Ryan started working as a server at 71Above, but Catherine Morel, lead sommelier, helped him get going on his Court of Master Sommeliers Certification (CMS). So far, Ryan has gone through the intro course and the certified course. He was supposed to sit for his advanced course in July, but it got pushed to March 2021 amid COVID-19 concerns. Then, finally, the master course. These days Ryan is one of 3 sommeliers at 71Above. It’s very much fine dining, but, Ryan says, he and the entire staff do everything they can to omit the snobbery. They want people to feel welcome — they want to provide experience that’s special, not uncomfortable.
These days Ryan is one of 3 sommeliers at 71Above. It’s very much fine dining, but, Ryan says, he and the entire staff do everything they can to omit the snobbery. They want people to feel welcome — they want to provide experience that’s special, not uncomfortable.
“We have a 3-course dinner menu with 6 options under each course,” he explains. “One of our features is pairings, so a large part of what I’m buried in at work is hovering over the wine station with course selections from our diners. I arrive [to the table] a minute or two before the dishes do, pour the wine, let [customers] know what they’re drinking, and why we think it goes particularly well with the dish they’re having.” It’s a relationship. At first, people are a little awkward and nervous — they don’t know what to say or do. But when Ryan returns for the second course, and checks in on them for the rest of the meal, they relax and have fun with it. They ask questions, and want to know more.
Ryan also helps people maneuver through the 550 different labels on 71Above’s wine menu. He helps them find the right bottle at the right price point. Ryan says bottle service is something that makes the evening feel a little more elegant and special — it makes the time more of a celebration.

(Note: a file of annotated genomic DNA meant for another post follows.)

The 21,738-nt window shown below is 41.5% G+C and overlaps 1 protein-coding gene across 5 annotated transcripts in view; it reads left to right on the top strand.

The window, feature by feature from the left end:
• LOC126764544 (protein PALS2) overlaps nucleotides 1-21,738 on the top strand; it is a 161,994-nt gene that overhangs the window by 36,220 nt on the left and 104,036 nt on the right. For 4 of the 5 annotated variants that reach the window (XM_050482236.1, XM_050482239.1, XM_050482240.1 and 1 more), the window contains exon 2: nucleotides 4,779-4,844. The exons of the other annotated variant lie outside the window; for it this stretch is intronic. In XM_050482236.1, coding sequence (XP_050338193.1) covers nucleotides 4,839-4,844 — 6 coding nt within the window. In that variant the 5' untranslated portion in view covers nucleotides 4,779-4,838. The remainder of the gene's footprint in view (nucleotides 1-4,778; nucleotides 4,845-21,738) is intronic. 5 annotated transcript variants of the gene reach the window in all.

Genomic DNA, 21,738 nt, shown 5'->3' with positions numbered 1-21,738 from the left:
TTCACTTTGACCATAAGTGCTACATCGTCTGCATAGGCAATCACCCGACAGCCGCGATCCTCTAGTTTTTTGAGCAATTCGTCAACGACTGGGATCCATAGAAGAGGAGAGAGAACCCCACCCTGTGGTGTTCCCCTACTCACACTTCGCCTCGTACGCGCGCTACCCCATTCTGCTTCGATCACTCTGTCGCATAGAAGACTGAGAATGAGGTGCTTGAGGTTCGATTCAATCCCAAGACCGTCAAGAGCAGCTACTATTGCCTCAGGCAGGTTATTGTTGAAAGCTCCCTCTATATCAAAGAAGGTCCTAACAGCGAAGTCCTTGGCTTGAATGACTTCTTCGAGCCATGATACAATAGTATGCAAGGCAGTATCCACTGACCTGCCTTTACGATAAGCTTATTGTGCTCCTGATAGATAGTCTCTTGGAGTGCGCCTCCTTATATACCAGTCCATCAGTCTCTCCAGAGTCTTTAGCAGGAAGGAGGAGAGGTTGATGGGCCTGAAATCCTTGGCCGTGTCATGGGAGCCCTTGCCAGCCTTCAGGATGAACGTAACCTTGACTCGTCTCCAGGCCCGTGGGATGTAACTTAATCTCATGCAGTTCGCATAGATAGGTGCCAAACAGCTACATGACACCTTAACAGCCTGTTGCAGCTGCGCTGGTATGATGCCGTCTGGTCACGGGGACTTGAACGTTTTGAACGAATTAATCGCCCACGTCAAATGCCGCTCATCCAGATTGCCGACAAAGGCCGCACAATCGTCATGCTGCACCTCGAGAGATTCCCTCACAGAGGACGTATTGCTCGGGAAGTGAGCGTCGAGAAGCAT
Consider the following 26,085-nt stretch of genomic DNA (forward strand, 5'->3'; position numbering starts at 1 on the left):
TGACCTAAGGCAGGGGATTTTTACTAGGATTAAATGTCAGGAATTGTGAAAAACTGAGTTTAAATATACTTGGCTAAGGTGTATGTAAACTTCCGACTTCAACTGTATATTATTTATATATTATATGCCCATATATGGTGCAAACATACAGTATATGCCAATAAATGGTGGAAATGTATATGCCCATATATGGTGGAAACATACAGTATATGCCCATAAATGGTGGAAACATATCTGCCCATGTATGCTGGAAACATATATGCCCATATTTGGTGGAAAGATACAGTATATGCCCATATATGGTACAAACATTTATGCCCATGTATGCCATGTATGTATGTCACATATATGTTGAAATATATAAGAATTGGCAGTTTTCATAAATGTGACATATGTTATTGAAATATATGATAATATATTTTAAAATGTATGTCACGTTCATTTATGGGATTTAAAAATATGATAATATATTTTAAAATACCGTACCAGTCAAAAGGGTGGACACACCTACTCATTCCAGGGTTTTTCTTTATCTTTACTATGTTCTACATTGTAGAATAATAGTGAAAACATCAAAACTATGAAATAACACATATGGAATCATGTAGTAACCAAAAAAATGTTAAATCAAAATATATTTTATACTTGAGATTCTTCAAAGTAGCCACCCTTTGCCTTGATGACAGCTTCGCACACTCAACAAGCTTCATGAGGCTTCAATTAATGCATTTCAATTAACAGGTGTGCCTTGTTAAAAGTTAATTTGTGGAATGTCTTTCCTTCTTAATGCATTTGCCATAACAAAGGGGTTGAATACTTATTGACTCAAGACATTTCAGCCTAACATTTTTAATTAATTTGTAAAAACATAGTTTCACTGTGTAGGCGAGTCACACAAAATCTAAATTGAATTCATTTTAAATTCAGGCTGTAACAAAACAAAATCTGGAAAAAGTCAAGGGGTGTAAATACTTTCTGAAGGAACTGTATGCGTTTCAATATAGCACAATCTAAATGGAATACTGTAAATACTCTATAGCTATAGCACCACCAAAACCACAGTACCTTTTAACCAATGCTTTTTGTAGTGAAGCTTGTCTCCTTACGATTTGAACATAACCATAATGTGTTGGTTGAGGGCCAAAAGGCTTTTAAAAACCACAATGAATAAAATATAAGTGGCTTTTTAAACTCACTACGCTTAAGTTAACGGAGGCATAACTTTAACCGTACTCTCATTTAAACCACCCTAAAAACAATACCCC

Somms are certainly passionate about wine first and foremost, but they’re almost equally as interested in hospitality. It’s not just having the knowledge, it’s the desire to share it, and to make someone’s meal and experience better than they expected. It’s science paired with service. Somms love to talk about wine, but they also love to—as Ryan puts it–“nerd out about how to surprise guests with that extra touch, or how to go above and beyond.”
In many ways, the sommelier can help hold the whole restaurant experience together.
In many ways, the sommelier can help hold the whole restaurant experience together. They excel in wine and beverage service, of course, but they also need to understand how the whole machine works. “Servers are more married to their station, but a somm can kind of disappear for a while and someone might not notice as much. They can bus tables, run food, and tend the bar if that’s where the need is.” Ryan says there’s this image of somms as the ones in the elegant suits with a towel draped over the arm, recommending and selling great bottles of wine, spouting knowledge about regions and vintage, but they’re also the ones who can usually jump in just about anywhere, help out, and remain humble.
Even in the CMS exams, much of the tests have to do with demeanor. Things go wrong — that’s just a fact of life. But the tests cover the ability to remain calm and problem solve. “There are horror stories about Champagne exploding or dropping a tray of glasses, but it’s all about how you recover from those mishaps.” Service, like many things, is your ability to show fortitude in a stressful environment.